I took on a non-financial New Year’s challenge this year.
I decided to give up refined sugar and alcohol until the end of February.
I know. I know.
Yesterday night was the first night where I really came close to caving in. I was fall-asleep-on-the-couch-before-dinner tired when I got home from work, and eating pizza (which is full of sugar, btw) with a cold beer sounded like the best thing anyone has ever suggested.
Now, I didn’t cave in, but I came thisclose.
In that moment, before I went back to the fridge and made myself a salad, I realized that I’m probably not alone on the whole “screw this New Year’s thing, I want to go back to the way things were when I was allowed to have a craft beer” thing.
A lot of people are likely feeling one of two ways right now about whatever they decided their Big Radical New Year’s Change was going to be this year – especially if it relates to money.
You might be one of them.
You’re either sooooo ready to be done with this already, since you – like me with the sugar-and-alcohol thing – are really starting to feel the drawbacks that seemed super manageable for the first few weeks.
Or, you’re one of the 33% of people who have already given up on your resolutions, and gone back to the same old habits, whether they’re spending habits or eating-cookies habits. Or even just eating-salsa habits, because did you know that sugar is in literally everything?
All that is to say, I get it – building great habits is no cakewalk.
(Not only because I can’t eat cake right now.)
But if you, like me, need a bit of a boost to recommit to those resolutions that seemed soooooo good only a few weeks ago, here’s what I’m doing to get myself through the next month of my commitment to no sugar and no alcohol.
Harnessing the Power of Fresh Starts
There’s a reason I love the start of a new month so much, and it’s not because of the balmy weather we can expect here in Ottawa on the 1st of February.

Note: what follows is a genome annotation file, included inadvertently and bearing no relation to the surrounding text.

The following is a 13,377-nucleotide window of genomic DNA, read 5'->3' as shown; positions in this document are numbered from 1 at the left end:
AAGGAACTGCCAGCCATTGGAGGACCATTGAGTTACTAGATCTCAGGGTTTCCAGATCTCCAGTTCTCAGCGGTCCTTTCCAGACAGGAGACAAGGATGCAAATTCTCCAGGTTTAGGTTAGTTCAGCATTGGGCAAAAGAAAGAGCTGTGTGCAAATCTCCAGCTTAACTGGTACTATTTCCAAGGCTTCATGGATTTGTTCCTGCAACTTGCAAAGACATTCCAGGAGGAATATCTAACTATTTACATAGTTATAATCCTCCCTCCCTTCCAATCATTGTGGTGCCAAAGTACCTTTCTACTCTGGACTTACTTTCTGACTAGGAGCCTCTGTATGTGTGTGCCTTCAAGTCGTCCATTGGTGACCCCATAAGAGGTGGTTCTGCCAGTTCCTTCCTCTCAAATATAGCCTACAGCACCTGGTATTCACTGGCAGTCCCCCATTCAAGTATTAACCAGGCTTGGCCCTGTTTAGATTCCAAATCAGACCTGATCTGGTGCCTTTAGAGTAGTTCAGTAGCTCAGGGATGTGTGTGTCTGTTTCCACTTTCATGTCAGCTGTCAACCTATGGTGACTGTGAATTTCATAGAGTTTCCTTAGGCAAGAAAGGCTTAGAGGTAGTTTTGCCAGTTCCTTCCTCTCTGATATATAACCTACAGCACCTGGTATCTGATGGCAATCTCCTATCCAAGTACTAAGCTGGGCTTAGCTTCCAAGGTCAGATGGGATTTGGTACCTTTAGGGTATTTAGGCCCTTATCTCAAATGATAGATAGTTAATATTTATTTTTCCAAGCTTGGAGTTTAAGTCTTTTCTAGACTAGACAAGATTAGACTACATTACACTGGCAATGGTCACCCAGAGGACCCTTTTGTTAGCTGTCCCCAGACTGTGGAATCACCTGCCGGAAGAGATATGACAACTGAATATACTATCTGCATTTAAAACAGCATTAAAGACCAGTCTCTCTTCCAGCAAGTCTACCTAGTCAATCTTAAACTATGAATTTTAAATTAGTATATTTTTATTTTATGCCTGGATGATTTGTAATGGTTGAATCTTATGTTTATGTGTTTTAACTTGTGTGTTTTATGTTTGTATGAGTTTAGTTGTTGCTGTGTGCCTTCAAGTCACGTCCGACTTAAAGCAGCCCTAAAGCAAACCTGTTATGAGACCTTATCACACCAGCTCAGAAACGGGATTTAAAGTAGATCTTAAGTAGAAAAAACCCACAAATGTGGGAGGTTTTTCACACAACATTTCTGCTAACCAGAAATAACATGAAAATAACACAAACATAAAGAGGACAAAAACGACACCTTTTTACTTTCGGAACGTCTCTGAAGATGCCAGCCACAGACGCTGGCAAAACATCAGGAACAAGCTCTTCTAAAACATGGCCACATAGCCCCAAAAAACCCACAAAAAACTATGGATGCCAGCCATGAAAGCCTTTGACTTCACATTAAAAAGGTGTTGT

It’s because I get to start a new budget spreadsheet.
Nerrrrrrrrd. I know.
But there’s something to be said for starting fresh.
By the end of any given month, my carefully planned out month of spending has devolved into a series of
“Oh I forgot I’d have to renew my license plate sticker to avoid another ridiculously expensive ticket.”
“I forgot that I was going to register for my first CFP class this month.”
Before you know it, my targeted 50% savings rate is nothing but a pleasant image in the rearview mirror as I take stock of my actual spending for the month.
Which is why I so look forward to the power of fresh starts.
At the start of a new month, I’ve got a blank slate to try again and hit my goals for the next month – and the way I’ve structured my spreadsheets is a perfect reminder. No more watching my spending creep up past 50% and waving goodbye to my goal.
It’s a very hopeful day when I start a new budget spreadsheet, because it gives me a fresh start.
That’s why I’m applying the power of a fresh start to goals other than just tracking my spending – namely, not eating sugar or drinking alcohol.
Instead of thinking of this as the mid-point of a two-month challenge, I’m going to do everything I can to frame it as the end of my January challenge, and the start of a fresh new February challenge.
That’s an option that’s available to you too, no matter what your New Year’s Thing is.
- If you’re trying to save a certain amount (or percentage!) of money, but ran into some unexpected expenses this month? No sweat – start fresh in February.
- If you’re trying to spend less on something, like lunches at work, but found it was hard to avoid in January? Don’t worry about that. Give yourself a blank slate once February starts.
- If you’re trying to kickstart a side hustle to earn more money, but you didn’t see much traction in January and you want to throw in the towel? Don’t. Use February to set some new goals and habits to take your side hustle to the next level.
Will you be using the power of a fresh start in February to keep going with your goals? And what are you working on? I’d love to hear about it! (Or do you have superhuman willpower and don’t need a fresh start? Teach us your ways. For real.)